Edmund Burke, 1729 - 1797

portrait of Edmund Burke
Portrait by the studio of Sir Joshua Reynolds (ca. 1770)
1829

Born: 12 January 1729, Dublin, Ireland
Died: 9 July 1797, Beaconsfield, Buckinghamshire, England, UK

Edmund Burke was an Irish politician, writer, orator and philosopher admired in his time by conservatives and liberals alike, and is considered the father of modern conservatism. In a time when Catholicism was a bar to holding any political office, he was often accused of having Catholic sympathies and possibly being a Catholic himself, as both his mother and his sister were practicing Catholics. During his time at Trinity College in Dublin, he set up a debating club in 1747, called the Edmund Burke Club, which merged with the Historical Club in 1770 to create the Historical Society, now the oldest undergraduate society in the world.

Burke's first book, A Vindication of Natural Society: A View of the Evils and Miseries Arising to Mankind, was written as response to Letters on the Study and Use of History by Henry St. John, 1st Viscount Bolingbroke and imitated Bolingbroke's style so perfectly that many didn't realize it was a satire. His next book, A Philosophical Enquiry into the Origin of Our Ideas of the Sublime and Beautiful, was his only purely philosophical work.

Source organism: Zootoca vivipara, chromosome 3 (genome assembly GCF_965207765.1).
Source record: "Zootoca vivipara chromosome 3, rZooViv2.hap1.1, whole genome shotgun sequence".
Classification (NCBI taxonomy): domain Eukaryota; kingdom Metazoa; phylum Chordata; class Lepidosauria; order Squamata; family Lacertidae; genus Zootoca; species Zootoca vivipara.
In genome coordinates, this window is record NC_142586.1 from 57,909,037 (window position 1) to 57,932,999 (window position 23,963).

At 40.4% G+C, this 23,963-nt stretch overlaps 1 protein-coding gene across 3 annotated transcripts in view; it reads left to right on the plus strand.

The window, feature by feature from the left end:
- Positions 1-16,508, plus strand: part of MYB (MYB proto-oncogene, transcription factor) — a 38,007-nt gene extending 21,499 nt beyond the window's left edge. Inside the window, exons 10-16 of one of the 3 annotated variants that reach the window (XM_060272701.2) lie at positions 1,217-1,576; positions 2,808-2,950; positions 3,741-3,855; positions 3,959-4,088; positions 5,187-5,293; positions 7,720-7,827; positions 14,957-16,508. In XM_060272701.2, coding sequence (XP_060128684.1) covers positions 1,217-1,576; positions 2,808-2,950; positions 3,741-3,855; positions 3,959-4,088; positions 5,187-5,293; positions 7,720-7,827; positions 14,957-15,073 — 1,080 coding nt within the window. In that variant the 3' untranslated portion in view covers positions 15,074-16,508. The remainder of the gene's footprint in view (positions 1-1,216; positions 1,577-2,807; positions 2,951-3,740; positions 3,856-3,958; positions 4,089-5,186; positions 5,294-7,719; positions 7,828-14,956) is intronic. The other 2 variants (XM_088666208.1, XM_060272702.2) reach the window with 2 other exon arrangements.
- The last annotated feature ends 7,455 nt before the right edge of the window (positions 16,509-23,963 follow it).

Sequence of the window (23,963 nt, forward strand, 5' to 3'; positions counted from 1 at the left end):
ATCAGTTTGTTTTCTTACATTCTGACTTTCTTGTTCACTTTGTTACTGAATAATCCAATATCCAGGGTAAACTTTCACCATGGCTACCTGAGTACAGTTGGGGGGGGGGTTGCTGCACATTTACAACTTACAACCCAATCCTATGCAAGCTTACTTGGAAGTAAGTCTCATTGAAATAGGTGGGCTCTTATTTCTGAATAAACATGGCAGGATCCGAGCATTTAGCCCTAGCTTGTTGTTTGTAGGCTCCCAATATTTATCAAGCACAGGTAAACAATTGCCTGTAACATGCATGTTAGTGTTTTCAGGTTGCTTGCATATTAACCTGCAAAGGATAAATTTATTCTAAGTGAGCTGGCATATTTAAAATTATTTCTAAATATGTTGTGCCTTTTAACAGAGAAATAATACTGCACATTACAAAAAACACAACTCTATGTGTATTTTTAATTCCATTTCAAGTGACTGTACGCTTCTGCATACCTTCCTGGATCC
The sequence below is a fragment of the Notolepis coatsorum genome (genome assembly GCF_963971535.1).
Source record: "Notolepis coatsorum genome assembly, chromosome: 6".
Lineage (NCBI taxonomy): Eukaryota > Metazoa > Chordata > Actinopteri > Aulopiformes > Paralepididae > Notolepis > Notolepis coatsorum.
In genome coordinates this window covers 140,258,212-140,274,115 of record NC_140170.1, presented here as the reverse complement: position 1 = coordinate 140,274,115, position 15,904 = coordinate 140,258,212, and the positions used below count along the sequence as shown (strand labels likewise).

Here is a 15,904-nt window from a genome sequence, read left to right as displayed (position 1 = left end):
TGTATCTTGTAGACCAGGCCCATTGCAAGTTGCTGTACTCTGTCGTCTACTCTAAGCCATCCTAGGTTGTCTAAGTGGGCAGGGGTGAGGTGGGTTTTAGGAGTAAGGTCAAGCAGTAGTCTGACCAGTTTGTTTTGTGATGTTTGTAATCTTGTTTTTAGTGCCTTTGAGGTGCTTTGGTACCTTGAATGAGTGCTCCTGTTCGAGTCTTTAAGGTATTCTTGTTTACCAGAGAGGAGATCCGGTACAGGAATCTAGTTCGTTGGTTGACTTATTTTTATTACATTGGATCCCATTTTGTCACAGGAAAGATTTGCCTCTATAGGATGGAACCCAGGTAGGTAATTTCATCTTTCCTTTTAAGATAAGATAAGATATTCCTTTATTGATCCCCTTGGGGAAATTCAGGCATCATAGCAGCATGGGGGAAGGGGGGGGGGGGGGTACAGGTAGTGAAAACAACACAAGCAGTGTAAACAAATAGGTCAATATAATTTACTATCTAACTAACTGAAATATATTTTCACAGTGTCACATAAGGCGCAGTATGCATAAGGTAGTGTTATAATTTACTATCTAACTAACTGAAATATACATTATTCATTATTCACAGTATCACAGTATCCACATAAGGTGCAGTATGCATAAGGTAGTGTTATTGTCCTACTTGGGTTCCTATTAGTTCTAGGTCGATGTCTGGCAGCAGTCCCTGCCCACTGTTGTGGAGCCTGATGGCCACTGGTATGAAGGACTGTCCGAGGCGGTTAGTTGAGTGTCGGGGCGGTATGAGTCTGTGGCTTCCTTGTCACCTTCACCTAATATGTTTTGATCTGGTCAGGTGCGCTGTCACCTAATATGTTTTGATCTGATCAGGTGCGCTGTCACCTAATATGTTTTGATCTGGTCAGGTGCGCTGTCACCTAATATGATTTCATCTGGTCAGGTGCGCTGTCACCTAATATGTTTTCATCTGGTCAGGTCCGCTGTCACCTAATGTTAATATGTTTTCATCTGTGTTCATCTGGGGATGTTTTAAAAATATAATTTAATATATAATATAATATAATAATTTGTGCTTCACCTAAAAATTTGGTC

In 1765, Burke entered Parliament as a member of the House of Commons, and his maiden speech made it clear that he was an orator to be reckoned with. In subsequent years, he would find himself supporting the American Revolutionaries, and constitutional limitations on the power of the monarchy. He spoke against the Partition of Poland and, while initially supportive of the aims of the French Revolution, was repelled by the bloodiness and soon opposed it vehemently, calling the revolutionaries "the ablest architects of ruin that had hitherto existed in the world." His Reflections on the Revolution in France, published in 1790, sparked a pamphlet war involving the likes of Thomas Paine, Mary Wollstonecraft, and James Mackintosh, and split Burke's Whig party. He opposed British imperialism in Ireland and India, French imperialism and radicalism, and the laws restricting the rights of Catholics.

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